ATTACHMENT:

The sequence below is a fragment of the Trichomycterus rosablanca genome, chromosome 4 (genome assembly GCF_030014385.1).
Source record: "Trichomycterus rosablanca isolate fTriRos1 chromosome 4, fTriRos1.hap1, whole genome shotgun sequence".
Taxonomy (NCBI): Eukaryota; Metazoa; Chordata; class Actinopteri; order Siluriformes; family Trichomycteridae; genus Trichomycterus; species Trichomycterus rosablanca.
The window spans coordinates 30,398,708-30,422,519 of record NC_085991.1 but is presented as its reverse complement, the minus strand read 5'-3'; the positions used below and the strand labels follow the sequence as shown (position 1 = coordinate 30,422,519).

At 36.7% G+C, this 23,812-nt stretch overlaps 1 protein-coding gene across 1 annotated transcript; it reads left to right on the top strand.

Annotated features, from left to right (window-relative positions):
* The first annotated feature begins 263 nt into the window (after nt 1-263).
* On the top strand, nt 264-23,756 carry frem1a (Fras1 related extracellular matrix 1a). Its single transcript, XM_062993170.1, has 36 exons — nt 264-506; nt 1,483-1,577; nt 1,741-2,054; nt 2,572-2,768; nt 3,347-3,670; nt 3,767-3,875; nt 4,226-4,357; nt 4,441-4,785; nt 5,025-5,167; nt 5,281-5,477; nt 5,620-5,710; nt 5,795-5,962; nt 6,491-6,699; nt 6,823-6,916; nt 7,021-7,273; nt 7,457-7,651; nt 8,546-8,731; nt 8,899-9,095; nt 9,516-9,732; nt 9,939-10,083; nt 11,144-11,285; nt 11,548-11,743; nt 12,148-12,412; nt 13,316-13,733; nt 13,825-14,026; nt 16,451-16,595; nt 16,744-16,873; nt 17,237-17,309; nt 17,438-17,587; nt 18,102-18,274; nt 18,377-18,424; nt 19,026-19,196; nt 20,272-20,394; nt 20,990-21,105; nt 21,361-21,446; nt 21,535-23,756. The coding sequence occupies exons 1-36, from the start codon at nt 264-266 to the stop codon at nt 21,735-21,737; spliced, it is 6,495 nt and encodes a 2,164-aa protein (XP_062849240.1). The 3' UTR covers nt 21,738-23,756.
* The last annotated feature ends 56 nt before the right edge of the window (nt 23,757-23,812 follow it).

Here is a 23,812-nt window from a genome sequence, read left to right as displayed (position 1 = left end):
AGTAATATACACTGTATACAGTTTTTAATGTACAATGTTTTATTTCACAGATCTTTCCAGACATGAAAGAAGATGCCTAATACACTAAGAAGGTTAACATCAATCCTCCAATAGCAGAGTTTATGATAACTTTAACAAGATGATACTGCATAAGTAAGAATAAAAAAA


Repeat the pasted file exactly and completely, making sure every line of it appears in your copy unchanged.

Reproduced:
The sequence below is a fragment of the Trichomycterus rosablanca genome, chromosome 4 (genome assembly GCF_030014385.1).
Source record: "Trichomycterus rosablanca isolate fTriRos1 chromosome 4, fTriRos1.hap1, whole genome shotgun sequence".
Taxonomy (NCBI): Eukaryota; Metazoa; Chordata; class Actinopteri; order Siluriformes; family Trichomycteridae; genus Trichomycterus; species Trichomycterus rosablanca.
The window spans coordinates 30,398,708-30,422,519 of record NC_085991.1 but is presented as its reverse complement, the minus strand read 5'-3'; the positions used below and the strand labels follow the sequence as shown (position 1 = coordinate 30,422,519).

At 36.7% G+C, this 23,812-nt stretch overlaps 1 protein-coding gene across 1 annotated transcript; it reads left to right on the top strand.

Annotated features, from left to right (window-relative positions):
* The first annotated feature begins 263 nt into the window (after nt 1-263).
* On the top strand, nt 264-23,756 carry frem1a (Fras1 related extracellular matrix 1a). Its single transcript, XM_062993170.1, has 36 exons — nt 264-506; nt 1,483-1,577; nt 1,741-2,054; nt 2,572-2,768; nt 3,347-3,670; nt 3,767-3,875; nt 4,226-4,357; nt 4,441-4,785; nt 5,025-5,167; nt 5,281-5,477; nt 5,620-5,710; nt 5,795-5,962; nt 6,491-6,699; nt 6,823-6,916; nt 7,021-7,273; nt 7,457-7,651; nt 8,546-8,731; nt 8,899-9,095; nt 9,516-9,732; nt 9,939-10,083; nt 11,144-11,285; nt 11,548-11,743; nt 12,148-12,412; nt 13,316-13,733; nt 13,825-14,026; nt 16,451-16,595; nt 16,744-16,873; nt 17,237-17,309; nt 17,438-17,587; nt 18,102-18,274; nt 18,377-18,424; nt 19,026-19,196; nt 20,272-20,394; nt 20,990-21,105; nt 21,361-21,446; nt 21,535-23,756. The coding sequence occupies exons 1-36, from the start codon at nt 264-266 to the stop codon at nt 21,735-21,737; spliced, it is 6,495 nt and encodes a 2,164-aa protein (XP_062849240.1). The 3' UTR covers nt 21,738-23,756.
* The last annotated feature ends 56 nt before the right edge of the window (nt 23,757-23,812 follow it).

Here is a 23,812-nt window from a genome sequence, read left to right as displayed (position 1 = left end):
AGTAATATACACTGTATACAGTTTTTAATGTACAATGTTTTATTTCACAGATCTTTCCAGACATGAAAGAAGATGCCTAATACACTAAGAAGGTTAACATCAATCCTCCAATAGCAGAGTTTATGATAACTTTAACAAGATGATACTGCATAAGTAAGAATAAAAAAA